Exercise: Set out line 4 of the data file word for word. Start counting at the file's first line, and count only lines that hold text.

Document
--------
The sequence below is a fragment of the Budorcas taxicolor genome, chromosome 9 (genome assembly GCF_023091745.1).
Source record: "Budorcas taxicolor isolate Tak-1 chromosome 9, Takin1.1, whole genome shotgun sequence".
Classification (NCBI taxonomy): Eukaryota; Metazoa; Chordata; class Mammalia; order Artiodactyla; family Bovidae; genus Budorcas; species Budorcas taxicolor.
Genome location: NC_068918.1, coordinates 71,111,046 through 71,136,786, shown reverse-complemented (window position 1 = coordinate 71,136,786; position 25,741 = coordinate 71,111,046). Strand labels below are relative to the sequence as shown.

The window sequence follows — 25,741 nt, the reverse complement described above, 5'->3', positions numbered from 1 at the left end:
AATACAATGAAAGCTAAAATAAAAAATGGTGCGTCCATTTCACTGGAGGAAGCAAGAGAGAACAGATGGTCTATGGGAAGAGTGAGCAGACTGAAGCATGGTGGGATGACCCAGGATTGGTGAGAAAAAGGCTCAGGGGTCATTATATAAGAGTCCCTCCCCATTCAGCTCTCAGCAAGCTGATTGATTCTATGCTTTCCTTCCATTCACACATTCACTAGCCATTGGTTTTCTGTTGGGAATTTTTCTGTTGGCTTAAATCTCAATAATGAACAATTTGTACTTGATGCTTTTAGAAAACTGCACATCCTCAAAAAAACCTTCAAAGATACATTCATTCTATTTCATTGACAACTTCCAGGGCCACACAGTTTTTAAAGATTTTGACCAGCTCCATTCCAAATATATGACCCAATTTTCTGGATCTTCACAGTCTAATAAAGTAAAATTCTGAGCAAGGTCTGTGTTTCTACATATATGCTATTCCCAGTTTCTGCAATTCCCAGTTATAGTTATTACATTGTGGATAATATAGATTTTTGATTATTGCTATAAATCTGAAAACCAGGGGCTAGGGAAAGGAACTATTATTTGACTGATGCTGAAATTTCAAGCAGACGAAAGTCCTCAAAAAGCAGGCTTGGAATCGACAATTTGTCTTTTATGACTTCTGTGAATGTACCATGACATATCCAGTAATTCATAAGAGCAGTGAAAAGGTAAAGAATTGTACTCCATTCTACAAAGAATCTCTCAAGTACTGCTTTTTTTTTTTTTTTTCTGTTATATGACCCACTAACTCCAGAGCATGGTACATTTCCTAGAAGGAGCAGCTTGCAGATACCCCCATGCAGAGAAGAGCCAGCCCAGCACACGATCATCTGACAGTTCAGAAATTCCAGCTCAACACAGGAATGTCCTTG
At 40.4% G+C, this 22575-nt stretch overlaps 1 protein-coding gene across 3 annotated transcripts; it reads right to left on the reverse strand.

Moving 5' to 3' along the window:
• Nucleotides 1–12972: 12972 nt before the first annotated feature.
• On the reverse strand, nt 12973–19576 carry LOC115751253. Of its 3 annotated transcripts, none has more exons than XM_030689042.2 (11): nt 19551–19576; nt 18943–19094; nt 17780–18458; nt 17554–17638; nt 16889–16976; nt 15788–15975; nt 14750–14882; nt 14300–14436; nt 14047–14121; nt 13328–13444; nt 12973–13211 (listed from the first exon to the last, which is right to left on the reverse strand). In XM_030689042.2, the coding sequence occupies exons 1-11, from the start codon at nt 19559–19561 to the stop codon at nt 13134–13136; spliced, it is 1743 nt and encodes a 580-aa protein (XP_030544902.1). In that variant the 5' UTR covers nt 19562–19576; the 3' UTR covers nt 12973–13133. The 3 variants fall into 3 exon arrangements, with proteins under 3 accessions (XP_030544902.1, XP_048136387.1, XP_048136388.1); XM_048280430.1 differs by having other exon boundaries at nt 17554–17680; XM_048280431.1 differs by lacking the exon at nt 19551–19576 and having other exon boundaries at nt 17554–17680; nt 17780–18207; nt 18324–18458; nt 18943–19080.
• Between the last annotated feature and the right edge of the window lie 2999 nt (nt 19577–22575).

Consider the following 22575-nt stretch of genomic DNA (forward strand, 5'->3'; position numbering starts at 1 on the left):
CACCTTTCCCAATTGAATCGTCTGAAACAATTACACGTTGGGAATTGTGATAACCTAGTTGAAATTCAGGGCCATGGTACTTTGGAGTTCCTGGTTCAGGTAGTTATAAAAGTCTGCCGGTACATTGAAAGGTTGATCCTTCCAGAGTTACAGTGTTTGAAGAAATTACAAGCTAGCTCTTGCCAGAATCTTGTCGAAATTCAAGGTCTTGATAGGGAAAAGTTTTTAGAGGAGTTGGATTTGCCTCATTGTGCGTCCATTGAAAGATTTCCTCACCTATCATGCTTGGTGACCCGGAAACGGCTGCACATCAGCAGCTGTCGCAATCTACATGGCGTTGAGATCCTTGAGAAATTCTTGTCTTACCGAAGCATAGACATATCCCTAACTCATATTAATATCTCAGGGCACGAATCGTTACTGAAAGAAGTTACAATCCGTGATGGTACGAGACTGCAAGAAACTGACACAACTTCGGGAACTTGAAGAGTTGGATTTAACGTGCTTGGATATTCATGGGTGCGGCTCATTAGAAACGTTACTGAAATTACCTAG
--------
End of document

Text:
Genome location: NC_068918.1, coordinates 71,111,046 through 71,136,786, shown reverse-complemented (window position 1 = coordinate 71,136,786; position 25,741 = coordinate 71,111,046). Strand labels below are relative to the sequence as shown.